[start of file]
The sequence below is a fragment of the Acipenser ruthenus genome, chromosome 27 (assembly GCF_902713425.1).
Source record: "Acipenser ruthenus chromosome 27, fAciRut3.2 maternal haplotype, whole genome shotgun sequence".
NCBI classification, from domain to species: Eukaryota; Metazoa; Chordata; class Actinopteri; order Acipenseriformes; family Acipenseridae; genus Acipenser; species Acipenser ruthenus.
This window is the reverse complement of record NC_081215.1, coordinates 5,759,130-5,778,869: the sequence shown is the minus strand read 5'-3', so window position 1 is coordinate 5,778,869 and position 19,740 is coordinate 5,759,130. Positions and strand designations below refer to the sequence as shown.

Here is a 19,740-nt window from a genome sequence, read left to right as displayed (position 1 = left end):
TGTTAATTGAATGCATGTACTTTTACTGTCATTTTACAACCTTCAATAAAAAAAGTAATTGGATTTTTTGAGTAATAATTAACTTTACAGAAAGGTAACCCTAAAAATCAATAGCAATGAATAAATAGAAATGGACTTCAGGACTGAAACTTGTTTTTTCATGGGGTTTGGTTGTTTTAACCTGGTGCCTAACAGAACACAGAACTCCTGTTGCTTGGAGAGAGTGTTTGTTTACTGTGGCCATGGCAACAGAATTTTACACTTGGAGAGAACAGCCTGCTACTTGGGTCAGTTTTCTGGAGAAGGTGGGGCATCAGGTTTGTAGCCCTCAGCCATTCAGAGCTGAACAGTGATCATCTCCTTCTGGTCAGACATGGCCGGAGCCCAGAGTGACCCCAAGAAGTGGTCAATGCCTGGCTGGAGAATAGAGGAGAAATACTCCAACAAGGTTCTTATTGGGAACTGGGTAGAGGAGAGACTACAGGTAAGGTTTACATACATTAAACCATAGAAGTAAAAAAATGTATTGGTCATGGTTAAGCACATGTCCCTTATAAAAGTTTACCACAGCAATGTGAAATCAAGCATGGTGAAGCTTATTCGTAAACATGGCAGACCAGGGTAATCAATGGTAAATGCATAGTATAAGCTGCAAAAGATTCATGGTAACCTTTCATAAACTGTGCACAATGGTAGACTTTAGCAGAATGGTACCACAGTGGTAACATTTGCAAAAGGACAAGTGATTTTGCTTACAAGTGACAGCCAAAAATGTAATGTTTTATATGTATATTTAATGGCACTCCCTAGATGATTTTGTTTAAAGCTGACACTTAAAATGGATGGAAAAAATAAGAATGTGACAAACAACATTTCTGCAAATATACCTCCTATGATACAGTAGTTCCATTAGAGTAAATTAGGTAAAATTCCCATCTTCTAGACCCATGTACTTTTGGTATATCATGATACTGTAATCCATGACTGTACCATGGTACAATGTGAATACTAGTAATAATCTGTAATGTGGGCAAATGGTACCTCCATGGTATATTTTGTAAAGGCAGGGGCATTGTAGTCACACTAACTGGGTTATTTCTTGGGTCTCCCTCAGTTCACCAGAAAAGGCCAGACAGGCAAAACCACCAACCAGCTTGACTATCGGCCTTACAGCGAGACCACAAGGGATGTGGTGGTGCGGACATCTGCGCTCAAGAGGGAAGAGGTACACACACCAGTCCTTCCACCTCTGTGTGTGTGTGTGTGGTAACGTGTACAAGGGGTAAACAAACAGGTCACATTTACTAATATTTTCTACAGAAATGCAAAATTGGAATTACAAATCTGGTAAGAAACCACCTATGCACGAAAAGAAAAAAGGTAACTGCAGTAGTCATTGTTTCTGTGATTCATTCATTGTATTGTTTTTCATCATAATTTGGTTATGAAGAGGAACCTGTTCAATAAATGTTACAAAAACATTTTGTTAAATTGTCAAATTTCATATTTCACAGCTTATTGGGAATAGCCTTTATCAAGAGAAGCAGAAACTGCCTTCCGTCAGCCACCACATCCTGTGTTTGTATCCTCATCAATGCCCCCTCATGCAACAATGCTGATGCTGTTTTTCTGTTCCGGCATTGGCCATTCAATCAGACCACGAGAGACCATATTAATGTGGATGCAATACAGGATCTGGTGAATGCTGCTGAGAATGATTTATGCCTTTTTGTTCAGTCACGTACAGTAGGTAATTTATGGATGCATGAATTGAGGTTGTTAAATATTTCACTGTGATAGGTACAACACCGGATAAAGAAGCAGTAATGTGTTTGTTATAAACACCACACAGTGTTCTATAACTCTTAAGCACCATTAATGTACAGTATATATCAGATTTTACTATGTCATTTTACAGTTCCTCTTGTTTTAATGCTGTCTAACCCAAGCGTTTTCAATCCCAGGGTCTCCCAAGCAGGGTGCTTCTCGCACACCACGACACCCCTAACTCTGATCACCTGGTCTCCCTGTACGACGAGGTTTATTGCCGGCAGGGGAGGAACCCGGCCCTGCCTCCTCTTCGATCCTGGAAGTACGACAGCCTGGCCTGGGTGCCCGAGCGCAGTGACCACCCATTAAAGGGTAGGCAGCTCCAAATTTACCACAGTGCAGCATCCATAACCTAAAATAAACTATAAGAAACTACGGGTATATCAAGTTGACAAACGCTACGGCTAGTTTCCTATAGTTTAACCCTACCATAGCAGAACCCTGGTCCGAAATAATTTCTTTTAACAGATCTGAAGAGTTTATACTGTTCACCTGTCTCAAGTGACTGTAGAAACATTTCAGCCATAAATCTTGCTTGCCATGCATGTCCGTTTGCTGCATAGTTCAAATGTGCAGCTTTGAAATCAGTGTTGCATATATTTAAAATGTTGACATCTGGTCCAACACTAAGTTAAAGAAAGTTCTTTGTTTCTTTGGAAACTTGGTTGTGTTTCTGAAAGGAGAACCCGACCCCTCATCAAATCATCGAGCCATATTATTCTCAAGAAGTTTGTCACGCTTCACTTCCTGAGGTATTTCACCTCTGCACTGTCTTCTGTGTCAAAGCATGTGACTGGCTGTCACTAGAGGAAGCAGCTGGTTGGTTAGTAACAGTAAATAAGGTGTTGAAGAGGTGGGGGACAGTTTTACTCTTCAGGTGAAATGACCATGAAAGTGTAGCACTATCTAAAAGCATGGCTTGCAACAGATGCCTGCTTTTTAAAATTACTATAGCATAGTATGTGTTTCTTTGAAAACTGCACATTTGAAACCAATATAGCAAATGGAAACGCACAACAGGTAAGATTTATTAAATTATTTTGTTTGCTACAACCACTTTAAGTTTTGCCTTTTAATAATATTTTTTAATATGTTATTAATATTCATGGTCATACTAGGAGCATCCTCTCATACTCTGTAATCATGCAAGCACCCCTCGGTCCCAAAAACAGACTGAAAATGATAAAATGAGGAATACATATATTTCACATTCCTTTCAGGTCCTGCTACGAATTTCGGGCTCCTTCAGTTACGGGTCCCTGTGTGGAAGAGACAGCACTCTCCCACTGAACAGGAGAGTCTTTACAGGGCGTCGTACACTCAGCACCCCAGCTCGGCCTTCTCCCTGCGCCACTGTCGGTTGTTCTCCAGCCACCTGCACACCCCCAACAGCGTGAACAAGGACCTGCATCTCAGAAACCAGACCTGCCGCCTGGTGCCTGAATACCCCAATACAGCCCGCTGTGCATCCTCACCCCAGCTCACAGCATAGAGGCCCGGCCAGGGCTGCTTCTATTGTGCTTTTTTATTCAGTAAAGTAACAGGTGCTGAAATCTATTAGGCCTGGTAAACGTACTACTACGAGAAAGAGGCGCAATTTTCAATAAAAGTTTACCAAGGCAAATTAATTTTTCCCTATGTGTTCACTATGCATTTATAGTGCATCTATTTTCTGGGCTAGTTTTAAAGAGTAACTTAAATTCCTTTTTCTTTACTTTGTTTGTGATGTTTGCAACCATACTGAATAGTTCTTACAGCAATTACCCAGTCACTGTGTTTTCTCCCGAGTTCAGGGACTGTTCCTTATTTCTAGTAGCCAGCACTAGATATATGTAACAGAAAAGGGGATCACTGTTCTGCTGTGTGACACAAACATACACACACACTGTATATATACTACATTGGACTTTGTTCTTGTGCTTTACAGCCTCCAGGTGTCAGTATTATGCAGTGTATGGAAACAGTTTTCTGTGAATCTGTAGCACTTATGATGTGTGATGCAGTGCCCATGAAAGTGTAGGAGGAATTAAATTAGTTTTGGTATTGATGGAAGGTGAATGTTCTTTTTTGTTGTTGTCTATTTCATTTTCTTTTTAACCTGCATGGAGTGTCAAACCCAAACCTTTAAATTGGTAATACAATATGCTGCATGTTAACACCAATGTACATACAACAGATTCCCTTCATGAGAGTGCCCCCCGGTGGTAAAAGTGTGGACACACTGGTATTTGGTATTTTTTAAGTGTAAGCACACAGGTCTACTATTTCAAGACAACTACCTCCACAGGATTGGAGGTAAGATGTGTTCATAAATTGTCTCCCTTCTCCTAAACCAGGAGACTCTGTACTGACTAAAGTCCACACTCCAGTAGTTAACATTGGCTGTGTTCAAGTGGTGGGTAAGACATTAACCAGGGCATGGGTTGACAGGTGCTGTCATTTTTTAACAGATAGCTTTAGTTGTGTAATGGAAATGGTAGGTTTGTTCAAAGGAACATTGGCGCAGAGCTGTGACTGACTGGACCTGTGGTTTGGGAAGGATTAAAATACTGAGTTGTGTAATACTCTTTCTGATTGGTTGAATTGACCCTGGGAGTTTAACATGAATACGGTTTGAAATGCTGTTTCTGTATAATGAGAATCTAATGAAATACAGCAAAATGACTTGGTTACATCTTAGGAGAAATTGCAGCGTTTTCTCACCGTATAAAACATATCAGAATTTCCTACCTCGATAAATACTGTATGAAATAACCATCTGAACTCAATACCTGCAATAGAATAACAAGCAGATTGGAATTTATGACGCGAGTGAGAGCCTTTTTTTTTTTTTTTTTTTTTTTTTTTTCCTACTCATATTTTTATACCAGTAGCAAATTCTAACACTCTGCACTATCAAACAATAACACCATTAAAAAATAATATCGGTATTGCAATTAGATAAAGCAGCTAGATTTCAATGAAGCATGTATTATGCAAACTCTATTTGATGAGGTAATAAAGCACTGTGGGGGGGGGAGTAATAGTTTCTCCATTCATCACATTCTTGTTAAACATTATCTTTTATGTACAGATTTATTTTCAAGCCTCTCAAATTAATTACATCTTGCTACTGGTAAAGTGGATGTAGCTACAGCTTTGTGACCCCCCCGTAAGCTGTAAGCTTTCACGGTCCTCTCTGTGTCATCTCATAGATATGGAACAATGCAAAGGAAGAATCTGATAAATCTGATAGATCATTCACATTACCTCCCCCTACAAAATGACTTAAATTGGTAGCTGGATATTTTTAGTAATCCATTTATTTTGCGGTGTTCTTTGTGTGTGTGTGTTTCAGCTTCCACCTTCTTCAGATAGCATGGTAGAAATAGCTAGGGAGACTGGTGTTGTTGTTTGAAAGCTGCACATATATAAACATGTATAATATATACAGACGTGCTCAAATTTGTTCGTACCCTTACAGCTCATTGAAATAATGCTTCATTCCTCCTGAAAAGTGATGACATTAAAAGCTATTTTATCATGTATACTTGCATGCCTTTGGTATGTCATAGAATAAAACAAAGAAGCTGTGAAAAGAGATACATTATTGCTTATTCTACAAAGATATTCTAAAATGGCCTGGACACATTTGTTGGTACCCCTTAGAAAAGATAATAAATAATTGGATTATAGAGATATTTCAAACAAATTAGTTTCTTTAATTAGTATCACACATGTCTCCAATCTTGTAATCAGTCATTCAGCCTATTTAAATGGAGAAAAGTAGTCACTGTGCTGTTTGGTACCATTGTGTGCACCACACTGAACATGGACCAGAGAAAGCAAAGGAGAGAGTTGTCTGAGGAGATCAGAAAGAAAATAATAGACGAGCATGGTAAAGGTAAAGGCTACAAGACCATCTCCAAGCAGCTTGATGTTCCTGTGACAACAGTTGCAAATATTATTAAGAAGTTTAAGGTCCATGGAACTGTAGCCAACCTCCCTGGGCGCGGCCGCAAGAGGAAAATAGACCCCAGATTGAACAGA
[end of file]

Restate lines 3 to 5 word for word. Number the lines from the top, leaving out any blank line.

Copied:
NCBI classification, from domain to species: Eukaryota; Metazoa; Chordata; class Actinopteri; order Acipenseriformes; family Acipenseridae; genus Acipenser; species Acipenser ruthenus.
This window is the reverse complement of record NC_081215.1, coordinates 5,759,130-5,778,869: the sequence shown is the minus strand read 5'-3', so window position 1 is coordinate 5,778,869 and position 19,740 is coordinate 5,759,130. Positions and strand designations below refer to the sequence as shown.

Here is a 19,740-nt window from a genome sequence, read left to right as displayed (position 1 = left end):